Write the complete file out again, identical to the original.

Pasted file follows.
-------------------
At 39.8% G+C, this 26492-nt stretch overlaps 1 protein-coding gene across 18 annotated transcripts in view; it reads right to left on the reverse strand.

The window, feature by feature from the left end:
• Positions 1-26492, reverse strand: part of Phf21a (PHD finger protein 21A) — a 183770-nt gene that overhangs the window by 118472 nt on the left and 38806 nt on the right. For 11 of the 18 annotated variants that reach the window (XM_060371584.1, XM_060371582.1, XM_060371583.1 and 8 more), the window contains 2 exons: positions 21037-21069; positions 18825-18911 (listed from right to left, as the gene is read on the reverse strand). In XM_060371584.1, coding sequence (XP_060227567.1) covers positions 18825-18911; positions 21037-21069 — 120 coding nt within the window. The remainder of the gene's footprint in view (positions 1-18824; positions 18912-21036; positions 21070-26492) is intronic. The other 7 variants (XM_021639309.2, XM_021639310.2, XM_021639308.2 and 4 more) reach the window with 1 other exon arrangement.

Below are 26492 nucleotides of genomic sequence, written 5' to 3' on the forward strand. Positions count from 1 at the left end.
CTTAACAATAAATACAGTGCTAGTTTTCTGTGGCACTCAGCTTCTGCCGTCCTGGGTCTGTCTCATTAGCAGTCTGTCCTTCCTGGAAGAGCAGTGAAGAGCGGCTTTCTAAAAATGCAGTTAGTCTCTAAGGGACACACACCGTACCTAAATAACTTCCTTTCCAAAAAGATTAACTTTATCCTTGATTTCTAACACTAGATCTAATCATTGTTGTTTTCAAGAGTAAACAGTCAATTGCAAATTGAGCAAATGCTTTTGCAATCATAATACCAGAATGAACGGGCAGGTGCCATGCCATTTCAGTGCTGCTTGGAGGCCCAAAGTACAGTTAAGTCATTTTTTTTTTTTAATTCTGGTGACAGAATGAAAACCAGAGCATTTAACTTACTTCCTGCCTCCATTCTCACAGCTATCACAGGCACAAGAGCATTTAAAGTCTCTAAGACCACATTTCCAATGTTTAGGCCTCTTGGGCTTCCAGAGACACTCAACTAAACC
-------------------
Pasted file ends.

At 39.8% G+C, this 26492-nt stretch overlaps 1 protein-coding gene across 18 annotated transcripts in view; it reads right to left on the reverse strand.

The window, feature by feature from the left end:
• Positions 1-26492, reverse strand: part of Phf21a (PHD finger protein 21A) — a 183770-nt gene that overhangs the window by 118472 nt on the left and 38806 nt on the right. For 11 of the 18 annotated variants that reach the window (XM_060371584.1, XM_060371582.1, XM_060371583.1 and 8 more), the window contains 2 exons: positions 21037-21069; positions 18825-18911 (listed from right to left, as the gene is read on the reverse strand). In XM_060371584.1, coding sequence (XP_060227567.1) covers positions 18825-18911; positions 21037-21069 — 120 coding nt within the window. The remainder of the gene's footprint in view (positions 1-18824; positions 18912-21036; positions 21070-26492) is intronic. The other 7 variants (XM_021639309.2, XM_021639310.2, XM_021639308.2 and 4 more) reach the window with 1 other exon arrangement.

Below are 26492 nucleotides of genomic sequence, written 5' to 3' on the forward strand. Positions count from 1 at the left end.
CTTAACAATAAATACAGTGCTAGTTTTCTGTGGCACTCAGCTTCTGCCGTCCTGGGTCTGTCTCATTAGCAGTCTGTCCTTCCTGGAAGAGCAGTGAAGAGCGGCTTTCTAAAAATGCAGTTAGTCTCTAAGGGACACACACCGTACCTAAATAACTTCCTTTCCAAAAAGATTAACTTTATCCTTGATTTCTAACACTAGATCTAATCATTGTTGTTTTCAAGAGTAAACAGTCAATTGCAAATTGAGCAAATGCTTTTGCAATCATAATACCAGAATGAACGGGCAGGTGCCATGCCATTTCAGTGCTGCTTGGAGGCCCAAAGTACAGTTAAGTCATTTTTTTTTTTTAATTCTGGTGACAGAATGAAAACCAGAGCATTTAACTTACTTCCTGCCTCCATTCTCACAGCTATCACAGGCACAAGAGCATTTAAAGTCTCTAAGACCACATTTCCAATGTTTAGGCCTCTTGGGCTTCCAGAGACACTCAACTAAACC